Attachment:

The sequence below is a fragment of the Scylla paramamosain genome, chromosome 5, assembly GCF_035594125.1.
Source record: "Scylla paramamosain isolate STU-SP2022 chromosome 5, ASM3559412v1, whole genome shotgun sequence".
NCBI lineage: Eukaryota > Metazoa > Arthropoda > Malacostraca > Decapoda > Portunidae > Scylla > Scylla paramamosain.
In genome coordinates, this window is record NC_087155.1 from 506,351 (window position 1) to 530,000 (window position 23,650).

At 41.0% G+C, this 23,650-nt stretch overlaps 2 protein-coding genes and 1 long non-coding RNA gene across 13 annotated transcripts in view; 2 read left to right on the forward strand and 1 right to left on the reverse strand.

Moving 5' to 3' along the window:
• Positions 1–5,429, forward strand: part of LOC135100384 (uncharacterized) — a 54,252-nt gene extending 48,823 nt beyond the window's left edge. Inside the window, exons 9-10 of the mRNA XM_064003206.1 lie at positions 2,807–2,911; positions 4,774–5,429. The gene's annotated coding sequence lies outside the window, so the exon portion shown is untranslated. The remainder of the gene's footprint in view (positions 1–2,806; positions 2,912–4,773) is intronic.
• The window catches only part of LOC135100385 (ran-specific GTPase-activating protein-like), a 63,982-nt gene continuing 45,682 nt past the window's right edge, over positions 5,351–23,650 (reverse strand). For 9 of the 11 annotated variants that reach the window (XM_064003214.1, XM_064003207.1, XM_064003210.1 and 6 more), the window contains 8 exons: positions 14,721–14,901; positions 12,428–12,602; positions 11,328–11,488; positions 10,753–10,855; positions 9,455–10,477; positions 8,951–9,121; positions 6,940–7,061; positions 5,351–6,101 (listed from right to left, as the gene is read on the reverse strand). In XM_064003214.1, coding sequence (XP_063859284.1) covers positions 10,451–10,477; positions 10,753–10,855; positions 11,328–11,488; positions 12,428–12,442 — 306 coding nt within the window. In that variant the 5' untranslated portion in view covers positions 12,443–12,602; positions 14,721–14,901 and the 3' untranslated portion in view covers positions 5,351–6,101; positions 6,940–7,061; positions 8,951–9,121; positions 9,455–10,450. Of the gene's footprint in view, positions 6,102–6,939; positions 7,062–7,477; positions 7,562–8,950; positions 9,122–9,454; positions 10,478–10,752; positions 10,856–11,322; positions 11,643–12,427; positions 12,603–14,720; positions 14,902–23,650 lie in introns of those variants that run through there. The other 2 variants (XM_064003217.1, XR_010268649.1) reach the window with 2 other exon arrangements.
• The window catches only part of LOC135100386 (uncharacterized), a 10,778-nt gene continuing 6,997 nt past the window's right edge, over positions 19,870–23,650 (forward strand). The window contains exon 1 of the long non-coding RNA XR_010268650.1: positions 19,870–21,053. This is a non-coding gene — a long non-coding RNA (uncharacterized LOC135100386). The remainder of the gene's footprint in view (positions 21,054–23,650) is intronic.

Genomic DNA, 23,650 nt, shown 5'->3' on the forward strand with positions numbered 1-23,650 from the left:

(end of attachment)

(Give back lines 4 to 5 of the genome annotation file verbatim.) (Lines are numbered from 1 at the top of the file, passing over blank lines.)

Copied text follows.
In genome coordinates, this window is record NC_087155.1 from 506,351 (window position 1) to 530,000 (window position 23,650).

At 41.0% G+C, this 23,650-nt stretch overlaps 2 protein-coding genes and 1 long non-coding RNA gene across 13 annotated transcripts in view; 2 read left to right on the forward strand and 1 right to left on the reverse strand.